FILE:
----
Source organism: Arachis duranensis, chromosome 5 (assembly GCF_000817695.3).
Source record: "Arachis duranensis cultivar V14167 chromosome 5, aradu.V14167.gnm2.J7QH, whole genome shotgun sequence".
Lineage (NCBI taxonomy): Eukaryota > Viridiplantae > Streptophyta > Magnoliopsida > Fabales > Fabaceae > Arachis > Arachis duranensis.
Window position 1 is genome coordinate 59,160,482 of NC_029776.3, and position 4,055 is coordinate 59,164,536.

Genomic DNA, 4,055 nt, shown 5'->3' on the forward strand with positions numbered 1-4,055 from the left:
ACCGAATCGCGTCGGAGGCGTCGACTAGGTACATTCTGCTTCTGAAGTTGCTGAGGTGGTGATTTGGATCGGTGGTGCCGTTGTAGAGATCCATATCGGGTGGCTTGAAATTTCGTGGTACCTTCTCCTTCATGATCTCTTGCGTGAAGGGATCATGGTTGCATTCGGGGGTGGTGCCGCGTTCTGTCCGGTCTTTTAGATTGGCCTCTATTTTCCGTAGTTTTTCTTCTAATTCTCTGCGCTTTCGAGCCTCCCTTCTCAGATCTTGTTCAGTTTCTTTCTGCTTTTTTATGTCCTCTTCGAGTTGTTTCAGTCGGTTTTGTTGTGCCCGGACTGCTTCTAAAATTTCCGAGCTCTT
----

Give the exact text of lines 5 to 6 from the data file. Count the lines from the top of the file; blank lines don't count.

Genomic DNA, 4,055 nt, shown 5'->3' on the forward strand with positions numbered 1-4,055 from the left:
ACCGAATCGCGTCGGAGGCGTCGACTAGGTACATTCTGCTTCTGAAGTTGCTGAGGTGGTGATTTGGATCGGTGGTGCCGTTGTAGAGATCCATATCGGGTGGCTTGAAATTTCGTGGTACCTTCTCCTTCATGATCTCTTGCGTGAAGGGATCATGGTTGCATTCGGGGGTGGTGCCGCGTTCTGTCCGGTCTTTTAGATTGGCCTCTATTTTCCGTAGTTTTTCTTCTAATTCTCTGCGCTTTCGAGCCTCCCTTCTCAGATCTTGTTCAGTTTCTTTCTGCTTTTTTATGTCCTCTTCGAGTTGTTTCAGTCGGTTTTGTTGTGCCCGGACTGCTTCTAAAATTTCCGAGCTCTT